I've taken a break from blogging this past two months. I've been depressed and not eating right nor exercising. Nor have I felt like writing.
Sue had her stem cell transplant in September, then had a relapse in December and had 12 sessions of radiation specifically directed to eradicate a pocket of active myeloma cells in in lower back. Some of you wrote to caution against radiation. While we felt that there really was no alternative to radiation for eradication of the myeloma cells in her thecal sac area, it is apparent that the whole course of radiation treatment has caused a lot of damage over a short period of time.
During and following the course of radiation Sue's doctor also had her taking the steroid dexamethasone. She's been backing off that stuff and will stop next week. The steroids have her face all swollen up and she has a chubby chipmunk-cheek look about her face. The steroids may also have contributed to a rapid decline of Sue's health.
Prior to and during the radiation and continuing after the radiation through today, Sue has experienced a significant decline of muscle strength and muscle mass. She is weak to the point that she has difficulty getting out of a chair, difficulty getting into or out of a car, and difficulty walking -- especially up hill or up stairs. She also has trouble with her balance, and she has fallen a number of times. Additionally, she's lost a lot of weight. She is down to about 100 lbs. Pre cancer diagnosis -- ca. April 2009 -- Sue weighed about 140 lbs. When I first met her, about 30 years ago, she was about 115 lbs. She was a little thin following the stem cell transplant, but she's lost so much weight in the past two months that her legs look like tooth picks and she has very little body fat. Her skin hangs on her in several places like elephant skin, and she has the gaunt appearance of prisoners of war who've been on near-starvation diets.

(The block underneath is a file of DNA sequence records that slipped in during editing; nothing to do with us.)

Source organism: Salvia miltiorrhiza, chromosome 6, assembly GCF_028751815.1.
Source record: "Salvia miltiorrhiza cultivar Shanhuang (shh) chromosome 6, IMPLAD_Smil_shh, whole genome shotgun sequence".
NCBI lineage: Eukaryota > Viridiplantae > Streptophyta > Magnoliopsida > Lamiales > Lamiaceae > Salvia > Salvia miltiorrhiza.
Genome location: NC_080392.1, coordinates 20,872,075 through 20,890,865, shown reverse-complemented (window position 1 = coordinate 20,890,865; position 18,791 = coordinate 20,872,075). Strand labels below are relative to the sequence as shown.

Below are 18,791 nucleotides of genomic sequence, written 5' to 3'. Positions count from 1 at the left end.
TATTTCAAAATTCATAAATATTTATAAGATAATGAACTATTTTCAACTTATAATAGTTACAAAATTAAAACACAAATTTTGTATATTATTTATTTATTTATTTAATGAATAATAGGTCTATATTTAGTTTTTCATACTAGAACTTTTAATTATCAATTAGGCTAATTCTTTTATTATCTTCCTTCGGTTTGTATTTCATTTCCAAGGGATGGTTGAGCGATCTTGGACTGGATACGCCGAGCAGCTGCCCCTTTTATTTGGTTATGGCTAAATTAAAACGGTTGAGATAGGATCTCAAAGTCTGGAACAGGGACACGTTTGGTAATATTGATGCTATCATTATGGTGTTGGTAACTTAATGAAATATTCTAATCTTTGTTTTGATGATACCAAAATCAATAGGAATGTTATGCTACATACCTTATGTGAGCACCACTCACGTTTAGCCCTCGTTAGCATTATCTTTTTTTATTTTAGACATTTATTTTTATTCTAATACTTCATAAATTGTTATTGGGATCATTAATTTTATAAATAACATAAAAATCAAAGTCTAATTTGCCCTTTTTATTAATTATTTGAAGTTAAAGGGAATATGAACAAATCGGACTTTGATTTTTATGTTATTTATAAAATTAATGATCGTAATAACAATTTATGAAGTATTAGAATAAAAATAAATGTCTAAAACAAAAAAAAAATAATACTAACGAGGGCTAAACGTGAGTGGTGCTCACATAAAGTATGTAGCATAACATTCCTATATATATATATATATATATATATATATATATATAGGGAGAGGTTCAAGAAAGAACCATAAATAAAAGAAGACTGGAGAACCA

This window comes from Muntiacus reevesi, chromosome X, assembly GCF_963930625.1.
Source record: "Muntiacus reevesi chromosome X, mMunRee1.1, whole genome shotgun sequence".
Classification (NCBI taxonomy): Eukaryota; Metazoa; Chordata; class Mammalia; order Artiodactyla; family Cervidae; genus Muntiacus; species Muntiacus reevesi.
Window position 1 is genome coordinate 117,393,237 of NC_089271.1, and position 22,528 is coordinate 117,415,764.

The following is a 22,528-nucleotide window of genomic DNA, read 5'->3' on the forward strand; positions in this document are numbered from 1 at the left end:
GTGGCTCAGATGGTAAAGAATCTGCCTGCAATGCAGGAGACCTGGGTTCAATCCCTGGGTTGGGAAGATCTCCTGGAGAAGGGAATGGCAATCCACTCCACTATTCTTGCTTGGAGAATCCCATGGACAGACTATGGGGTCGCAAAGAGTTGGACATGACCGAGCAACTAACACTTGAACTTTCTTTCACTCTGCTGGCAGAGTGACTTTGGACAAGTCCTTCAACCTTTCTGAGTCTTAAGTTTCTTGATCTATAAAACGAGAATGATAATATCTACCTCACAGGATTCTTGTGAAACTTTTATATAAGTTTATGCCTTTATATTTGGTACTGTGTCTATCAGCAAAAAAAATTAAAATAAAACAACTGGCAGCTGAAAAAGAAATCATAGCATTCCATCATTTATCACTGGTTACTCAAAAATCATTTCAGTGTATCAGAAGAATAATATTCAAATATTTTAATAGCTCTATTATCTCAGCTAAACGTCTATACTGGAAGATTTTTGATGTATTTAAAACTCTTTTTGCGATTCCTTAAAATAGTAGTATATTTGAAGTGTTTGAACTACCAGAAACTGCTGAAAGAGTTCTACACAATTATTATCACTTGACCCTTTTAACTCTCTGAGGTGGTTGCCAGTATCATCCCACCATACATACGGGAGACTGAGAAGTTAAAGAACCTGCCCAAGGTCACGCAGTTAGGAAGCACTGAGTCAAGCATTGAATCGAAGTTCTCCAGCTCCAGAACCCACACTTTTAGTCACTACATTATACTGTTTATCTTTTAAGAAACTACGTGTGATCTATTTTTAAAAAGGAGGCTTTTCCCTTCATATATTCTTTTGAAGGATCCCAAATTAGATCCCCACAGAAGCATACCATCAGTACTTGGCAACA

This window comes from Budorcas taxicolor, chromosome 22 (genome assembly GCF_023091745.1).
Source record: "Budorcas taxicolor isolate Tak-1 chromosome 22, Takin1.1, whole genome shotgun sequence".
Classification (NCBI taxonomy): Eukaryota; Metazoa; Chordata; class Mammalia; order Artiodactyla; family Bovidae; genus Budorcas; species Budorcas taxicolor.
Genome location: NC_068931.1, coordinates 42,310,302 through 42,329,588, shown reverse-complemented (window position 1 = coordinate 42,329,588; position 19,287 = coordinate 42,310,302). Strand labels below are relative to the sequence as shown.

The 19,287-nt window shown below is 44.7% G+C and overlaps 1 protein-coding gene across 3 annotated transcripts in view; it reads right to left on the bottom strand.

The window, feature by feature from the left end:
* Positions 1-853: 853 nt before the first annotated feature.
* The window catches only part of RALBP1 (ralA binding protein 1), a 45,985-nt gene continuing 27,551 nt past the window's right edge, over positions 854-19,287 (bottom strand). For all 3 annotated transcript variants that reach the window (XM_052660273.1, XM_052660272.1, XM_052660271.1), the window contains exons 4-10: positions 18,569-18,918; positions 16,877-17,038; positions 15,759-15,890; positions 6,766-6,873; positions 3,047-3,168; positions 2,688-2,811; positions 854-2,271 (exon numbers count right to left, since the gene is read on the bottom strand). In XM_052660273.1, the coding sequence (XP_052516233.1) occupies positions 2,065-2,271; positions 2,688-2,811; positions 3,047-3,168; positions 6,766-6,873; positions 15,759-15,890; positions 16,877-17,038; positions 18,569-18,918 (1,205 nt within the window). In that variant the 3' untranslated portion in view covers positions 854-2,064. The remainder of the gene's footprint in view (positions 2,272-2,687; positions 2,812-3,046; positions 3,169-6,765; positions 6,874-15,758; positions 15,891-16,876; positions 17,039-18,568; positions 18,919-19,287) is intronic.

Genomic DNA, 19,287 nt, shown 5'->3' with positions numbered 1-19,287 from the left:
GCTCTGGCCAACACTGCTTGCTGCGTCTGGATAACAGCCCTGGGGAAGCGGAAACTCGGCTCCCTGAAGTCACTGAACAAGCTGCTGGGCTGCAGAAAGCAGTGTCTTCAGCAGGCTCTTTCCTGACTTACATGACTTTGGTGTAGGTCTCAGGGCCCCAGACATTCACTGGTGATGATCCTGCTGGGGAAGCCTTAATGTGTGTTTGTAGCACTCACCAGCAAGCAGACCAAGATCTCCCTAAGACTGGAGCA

Worst of all, her neuropathy in her feet has intensified and creeped up such that now she has numbness, pain and tingling from her knees down. This past week she's had a disturbing pain in her back between her shoulder blades accompanied by numbness of her finger tips. We are hoping this isn't another relapse with active myeloma cells again.
We don't know what has caused the muscle weakness, loss of muscle mass and the increased neuropathy. Some say it is the steroids; some say it is the radiation; some say it could be from the nerve root damage caused by the myeloma pre-radiation.
Sue's general decline of health in the past two months has been accompanied by a general decline of energy for the daily tasks of living. She is very tired and easily falls asleep at night and seems to need 10 to 12 hours of sleep.
The only bright spots since December are that the lower back pain Sue was experiencing pre-radiation seems to be resolved and Sue has stopped taking the Dilaudid (morphine) that had been prescribed for her pain. Getting off the pain killers has given her a better grasp of reality and brought her a little closer to her pre-chemo mental acuity.
Aside from these bright spots, this past couple of months has seemed a bit like a death watch. That's probably overstating the grim reaper's case, but that how it has seemed. For the time being we are both running low on optimism.
Don't want to end on a downer note. We're finding some inspiration in the winter Olympics. One can only imagine the work that goes into the pursuit of a single Olympic medal. It isn't just the winners who have been in pursuit of that medal. A lot of effort goes unrecognized on the medal stand. Every athlete who trains hard and competes with her best effort is a hero in my eyes. I'm giving the same accolade to the cancer warriers who fight hard; some get the prize and some don't. But they're all winners and heroes in my eyes.